Estimates of the total reserves of salt in the mines range from 82 million tons[10] to 600 million tons.[11] In raw form it contains negligible amounts of Calcium, Magnesium, Potassium, Sulfates and moisture, with Iron, Zinc, Copper, Manganese, Chromium and Lead as trace elements.[24][25] Salt from Khewra, also known as Himalayan salt, is red, pink, off-white or transparent.[26] In the early years of British rule, the Khewra mine produced about 28,000 to 30,000 tons per annum; it increased to about 187,400 tons per annum for the five fiscal years ending 1946–7 and to 136,824 tons for the two years ending 1949–50 with the systematic working introduced by Dr H. Warth.[27] The mine's output was reported in 2003 to be 385,000 tons of salt per annum, which amounts to almost half of Pakistan's total production of rock salt.[28] At that rate of output, the tunnel would be expected to last for another 350 years.[9]

The mine comprises nineteen stories, of which eleven are below ground. From the entrance, the mine extends about 730 meters (2440 ft) into the mountains, and the total length of its tunnels is about 40 km (25 miles).[3][29] Quarrying is done using the room and pillar method, mining only half of the salt and leaving the remaining half to support what is above.[30] The temperature inside the mine remains about 18–20 °C throughout the year.[15] A 2 ft (610 mm) narrow gauge railway track laid during the British era is used to bring salt out of the mine in rail cars.[13]

Himalayan salt is Pakistan's best known rock salt.[11] It is used for cooking, as bath salt, as brine[26] and as a raw material for many industries, including a soda ash plant set up by AkzoNobel in 1940.[31] Salt from Khewra mine is also used to make decorative items like lamps, vases, ashtrays and statues,[32] which are exported to the United States, India and many European countries.[13][33] The use of rock salt to make artistic and decorative items started during the Mughal era, when many craftsman made tableware and decorations from it.[34] Warth introduced the use of a lathe to cut out art pieces from the rock salt, as he found it similar to gypsum in physical characteristics.[35]

In 2008 the Government of Pakistan decided to sell off seventeen profitable organizations including Khewra salt mines,[36] but the plan was shelved. The mine is now operated by the Pakistan Mineral Development Corporation, a government department.[29]

Tourism[edit]

A small mosque made of salt bricks inside the Khewra salt mine complex

Khewra Salt Mine is a major tourist attraction, with around 250,000 visitors a year,[6][7] earning it considerable revenue.[22] Visitors are taken into the mine on a train.[15] There are numerous pools of salty water inside. The Badshahi Mosque was built in the mining tunnels with multi-colored salt bricks[8][37] about fifty years ago.[20] Other artistic carvings in the mine include a replica of Minar-e-Pakistan, a statue of Allama Iqbal, an accumulation of crystals that form the name of Muhammad in Urdu script, a model of the Great Wall of China and another of the Mall Road of Murree.[15][20] In 2003 two phases of development of tourist facilities and attractions were carried out, at a total cost of 9 million rupees. A clinical ward with 20 beds was established in 2007, costing 10 million rupees,[38] for the treatment of asthma and other respiratory diseases using salt therapy.[39] The "Visit Pakistan Year 2007" event included a train safari visit of Khewra Salt Mine.[40] In February 2011 Pakistan railways started operating special trains for tourists from Lahore and Rawalpindi to Khewra. For this purpose the railway station of Khewra was refurbished with the help of a private firm.[41]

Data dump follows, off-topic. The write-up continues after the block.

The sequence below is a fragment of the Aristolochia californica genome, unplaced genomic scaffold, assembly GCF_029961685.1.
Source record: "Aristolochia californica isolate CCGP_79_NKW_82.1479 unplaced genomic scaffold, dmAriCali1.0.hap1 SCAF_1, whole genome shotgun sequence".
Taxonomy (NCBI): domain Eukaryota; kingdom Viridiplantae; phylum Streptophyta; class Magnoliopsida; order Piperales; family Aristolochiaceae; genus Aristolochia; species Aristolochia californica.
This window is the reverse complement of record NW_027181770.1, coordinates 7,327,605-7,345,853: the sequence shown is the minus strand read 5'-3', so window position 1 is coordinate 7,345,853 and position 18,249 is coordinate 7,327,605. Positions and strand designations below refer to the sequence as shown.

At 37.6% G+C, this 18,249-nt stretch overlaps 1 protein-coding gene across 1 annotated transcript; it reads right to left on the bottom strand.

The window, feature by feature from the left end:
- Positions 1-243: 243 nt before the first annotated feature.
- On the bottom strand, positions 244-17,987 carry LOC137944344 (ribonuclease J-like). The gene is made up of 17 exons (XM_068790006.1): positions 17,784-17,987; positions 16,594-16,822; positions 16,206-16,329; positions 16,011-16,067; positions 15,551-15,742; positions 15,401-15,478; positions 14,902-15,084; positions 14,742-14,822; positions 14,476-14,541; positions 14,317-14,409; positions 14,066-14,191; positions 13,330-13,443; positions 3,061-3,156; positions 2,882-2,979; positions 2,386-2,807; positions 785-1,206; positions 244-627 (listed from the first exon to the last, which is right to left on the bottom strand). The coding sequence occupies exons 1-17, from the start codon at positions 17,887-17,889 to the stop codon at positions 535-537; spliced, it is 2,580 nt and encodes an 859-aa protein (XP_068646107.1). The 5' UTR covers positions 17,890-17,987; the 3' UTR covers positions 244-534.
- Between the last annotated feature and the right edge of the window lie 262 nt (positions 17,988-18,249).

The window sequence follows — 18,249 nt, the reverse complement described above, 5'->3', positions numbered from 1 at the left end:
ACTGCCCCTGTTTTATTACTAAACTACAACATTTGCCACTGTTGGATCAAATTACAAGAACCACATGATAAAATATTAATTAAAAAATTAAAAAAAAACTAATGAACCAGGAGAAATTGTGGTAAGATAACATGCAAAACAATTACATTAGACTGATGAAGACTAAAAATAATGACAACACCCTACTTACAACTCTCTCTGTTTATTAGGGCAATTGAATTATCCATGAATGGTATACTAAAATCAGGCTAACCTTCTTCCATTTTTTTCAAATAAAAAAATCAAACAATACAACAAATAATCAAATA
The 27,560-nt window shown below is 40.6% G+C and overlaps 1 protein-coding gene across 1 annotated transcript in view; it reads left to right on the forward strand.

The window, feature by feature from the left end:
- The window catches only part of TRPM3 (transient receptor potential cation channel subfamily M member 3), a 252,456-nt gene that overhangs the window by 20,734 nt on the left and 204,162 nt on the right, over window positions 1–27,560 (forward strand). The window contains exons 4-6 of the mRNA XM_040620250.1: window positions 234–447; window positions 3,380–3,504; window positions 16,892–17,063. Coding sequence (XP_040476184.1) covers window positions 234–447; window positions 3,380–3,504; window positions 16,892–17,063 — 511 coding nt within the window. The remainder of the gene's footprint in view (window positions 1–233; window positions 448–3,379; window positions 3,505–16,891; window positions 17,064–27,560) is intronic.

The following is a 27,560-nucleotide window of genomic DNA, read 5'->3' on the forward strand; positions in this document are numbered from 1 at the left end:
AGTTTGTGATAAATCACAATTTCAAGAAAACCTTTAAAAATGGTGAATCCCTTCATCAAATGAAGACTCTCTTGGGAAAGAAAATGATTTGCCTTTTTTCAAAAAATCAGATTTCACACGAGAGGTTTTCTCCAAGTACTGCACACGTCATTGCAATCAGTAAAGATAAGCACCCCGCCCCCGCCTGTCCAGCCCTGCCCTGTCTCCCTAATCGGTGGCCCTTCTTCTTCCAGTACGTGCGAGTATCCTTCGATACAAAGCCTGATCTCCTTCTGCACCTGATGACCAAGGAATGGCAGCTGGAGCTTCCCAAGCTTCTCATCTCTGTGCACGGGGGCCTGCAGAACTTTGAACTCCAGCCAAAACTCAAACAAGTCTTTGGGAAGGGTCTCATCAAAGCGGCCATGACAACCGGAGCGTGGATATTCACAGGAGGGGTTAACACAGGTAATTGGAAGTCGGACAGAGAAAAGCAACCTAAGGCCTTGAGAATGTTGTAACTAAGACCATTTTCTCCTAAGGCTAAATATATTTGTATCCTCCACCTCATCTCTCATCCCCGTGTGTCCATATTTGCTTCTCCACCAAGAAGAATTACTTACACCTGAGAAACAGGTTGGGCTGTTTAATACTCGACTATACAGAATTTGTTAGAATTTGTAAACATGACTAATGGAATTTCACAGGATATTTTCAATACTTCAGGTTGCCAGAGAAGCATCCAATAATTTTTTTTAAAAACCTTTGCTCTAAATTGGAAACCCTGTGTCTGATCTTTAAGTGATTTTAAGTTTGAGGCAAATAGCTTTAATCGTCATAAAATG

Other visitor attractions in the mine include the 75-meter-high (245 feet) Assembly Hall; Pul-Saraat, a salt bridge with no pillars over an 25-meters-deep (80-foot-deep) brine pond; Sheesh Mahal (Palace of Mirrors), where salt crystals are light pink; and a cafe.[19][20]

Other projects[edit]

Students of the Mine Survey Institute gathered inside a tunnel

The Pakistan Mineral Development Corporation established the Mine Survey Institute at Khewra in 1971.[6] The institute conducts mine surveys, organizes mining-related courses for the miners[42] and has establishes the Khewra Model High School and the Khewra Women College.[6][42] More recently the miners won an important environmental case against the mining company for the provision of unpolluted drinking water.[43] The water available to the residents of Khewra had been polluted by salt, coal and other nearby mining activity. This case is internationally recognised as important with regard to the relationship between humanity and the environment.[44][45][46]

In 2003, while the Government of Pakistan was looking for ways to increase the country's strategic store of oil to 90 days, the PMDC put forward a proposal to use the Khewra mines to store strategic oil reserves.[22] Scientific reports confirmed the feasibility of this proposal, but it was turned down.[47]

Flooding in 2010[edit]

In 2010, during torrential rain all over Pakistan, water from a nearby nullah entered the mine,[48] reaching a depth of two feet (60 cm) and blocking the exits, after which the mine was closed.[49] It was subsequently reopened and remains open.[50]